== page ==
What We Spent and What We Ate: Easy Flatbread that Sucked the First Time I Made ItPosted: September 22, 2012
Last Saturday we went to the Gila Farm Cooperative (which is supported by the International Rescue Committee). The IRC’s New Roots program was hosting a hoop house raising (in partnership with University of Arizona) and an awards ceremony. I brought the three boys and we spent the morning there volunteering, playing, and chatting with farmers and like-minded folks.
Here’s the hoop house (green house) that a relatively small group of people built in under three hours:
The farm is a little more that twice what you see here. They have a lot more land and a huge house, too. Lute and I volunteered to help break up dirt clods. After about 15 minutes, he started getting a little whiny. I just ignored him. But when he stopped, I looked up to see why. A cute little girl about his age had joined us and suddenly his work ethic had kicked in. The two worked happily together for the next 45 minutes. All you need is a little motivation, I guess.
While Lute and I hoed rows, Isaac painted at the children’s table and Walter volunteered to eat every morsel of food on the farm:
He literally did not stop eating until we left. We ate, too. Many local refugee-run businesses provided a wide array of lunch offerings. The spread was beautiful and sadly, I was remiss in my photography duties. There was the greatest falafel in the whole world, hummus, tabouleh, roasted lamb, biryani, pita bread, Somali flat bread, and vegetable, fruit and dessert trays. Amazing.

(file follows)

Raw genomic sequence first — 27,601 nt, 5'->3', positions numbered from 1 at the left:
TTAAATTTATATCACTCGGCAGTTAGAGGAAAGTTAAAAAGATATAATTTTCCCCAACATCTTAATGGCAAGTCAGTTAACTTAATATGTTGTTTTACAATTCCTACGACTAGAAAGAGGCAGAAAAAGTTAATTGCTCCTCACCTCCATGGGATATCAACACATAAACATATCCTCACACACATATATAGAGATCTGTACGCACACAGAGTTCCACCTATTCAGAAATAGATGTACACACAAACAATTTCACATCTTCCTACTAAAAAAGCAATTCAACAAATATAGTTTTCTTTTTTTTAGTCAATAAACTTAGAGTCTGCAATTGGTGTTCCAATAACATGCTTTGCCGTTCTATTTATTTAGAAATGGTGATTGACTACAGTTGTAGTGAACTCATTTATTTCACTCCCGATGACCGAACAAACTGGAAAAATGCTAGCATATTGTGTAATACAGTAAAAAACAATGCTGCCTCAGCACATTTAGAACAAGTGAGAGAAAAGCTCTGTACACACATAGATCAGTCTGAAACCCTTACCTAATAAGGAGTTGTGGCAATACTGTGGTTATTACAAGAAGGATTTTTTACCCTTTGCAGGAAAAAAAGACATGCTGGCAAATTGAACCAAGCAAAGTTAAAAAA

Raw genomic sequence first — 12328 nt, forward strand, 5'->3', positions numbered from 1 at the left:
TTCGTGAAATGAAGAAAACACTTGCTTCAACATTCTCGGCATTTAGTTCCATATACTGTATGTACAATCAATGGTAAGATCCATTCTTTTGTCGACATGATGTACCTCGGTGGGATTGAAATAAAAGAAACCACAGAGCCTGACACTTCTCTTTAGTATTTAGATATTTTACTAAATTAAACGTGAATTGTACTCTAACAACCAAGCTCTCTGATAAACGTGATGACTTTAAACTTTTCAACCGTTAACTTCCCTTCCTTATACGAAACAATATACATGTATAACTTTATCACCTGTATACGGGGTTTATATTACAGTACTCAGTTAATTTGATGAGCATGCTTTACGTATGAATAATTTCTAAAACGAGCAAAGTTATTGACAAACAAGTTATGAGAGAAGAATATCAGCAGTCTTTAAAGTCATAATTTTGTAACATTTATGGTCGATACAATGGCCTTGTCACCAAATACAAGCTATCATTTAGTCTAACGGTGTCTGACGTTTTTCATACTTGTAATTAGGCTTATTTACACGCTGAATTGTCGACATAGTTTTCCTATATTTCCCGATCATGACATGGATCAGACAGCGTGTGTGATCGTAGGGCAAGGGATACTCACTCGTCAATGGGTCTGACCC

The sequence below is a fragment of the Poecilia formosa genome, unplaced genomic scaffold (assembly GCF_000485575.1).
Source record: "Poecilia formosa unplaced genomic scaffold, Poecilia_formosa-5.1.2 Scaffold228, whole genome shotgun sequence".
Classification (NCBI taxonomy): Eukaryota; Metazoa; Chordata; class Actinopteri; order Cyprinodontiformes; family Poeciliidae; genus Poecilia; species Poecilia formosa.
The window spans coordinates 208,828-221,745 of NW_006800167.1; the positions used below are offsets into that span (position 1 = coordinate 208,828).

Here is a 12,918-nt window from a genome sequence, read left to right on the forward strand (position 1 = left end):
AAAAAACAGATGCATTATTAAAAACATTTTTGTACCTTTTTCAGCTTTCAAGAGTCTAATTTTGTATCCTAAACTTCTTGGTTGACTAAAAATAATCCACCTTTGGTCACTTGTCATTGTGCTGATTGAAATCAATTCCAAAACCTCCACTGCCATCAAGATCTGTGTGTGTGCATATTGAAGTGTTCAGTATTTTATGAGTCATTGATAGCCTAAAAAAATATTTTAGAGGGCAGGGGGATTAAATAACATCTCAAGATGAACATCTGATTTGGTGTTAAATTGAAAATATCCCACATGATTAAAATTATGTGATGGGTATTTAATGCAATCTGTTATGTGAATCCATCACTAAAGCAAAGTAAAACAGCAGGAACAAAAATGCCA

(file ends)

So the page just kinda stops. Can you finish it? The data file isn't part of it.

You can visit and volunteer on Saturdays–access the little parking lot by turning right on 80th Street off Thomas Road.
What we ate:
Saturday: We sent the kids to various relatives and went to the movies. Dinner: popcorn, chocolate bars and Red Vines.
Sunday: roasted eggplant casserole
This is our standard comfort food. We just had it a couple weeks ago, but we were in need of comfort again. This time, I just used roasted eggplant, tomato sauce and cheese–no meat. I thought I grabbed basil at the market, but it was mint. I threw it in anyway and it tasted pretty good.
I roasted some brussels sprouts with the eggplant (they took longer). I sprinkled them with a little parmesan and broiled them a second. Then I tossed them with a little (okay, a lot of) bacon.
And we made tomato and cucumber salad with a little balsamic vinaigrette.
Monday: hamburgers with cheese, onions and bacon (only a little, I swear) and a big garden salad with blue cheese dressing
Tuesday: chickpeas and kale–our old stand-by (with sour cream and bacon on top)
Wednesday: I found the best out-of-a-box falafel ever. And then I threw away the box. I promise I will go get another box of this magical falafel tomorrow and take a picture of it for you. We served it with Trader Joe’s tahini sauce, lettuce, tomatoes, cucumber and onion on flatbread I made from a Mark Bittman recipe (which I will now share).
Mark Bittman’s Easy Whole Grain Flatbread from his book, Food Matters: A Guide to Conscious Eating (one of my favorites):
Caveat: when Mark Bittman says a recipe is easy, this often means “easy to f-up.” And I usually do the first two or three times. I keep at it though, because several of his “easy” recipes have turned into much loved staples in my home (his whole grain pancakes and whole grain bread for example). The third time was a charm with the flatbread.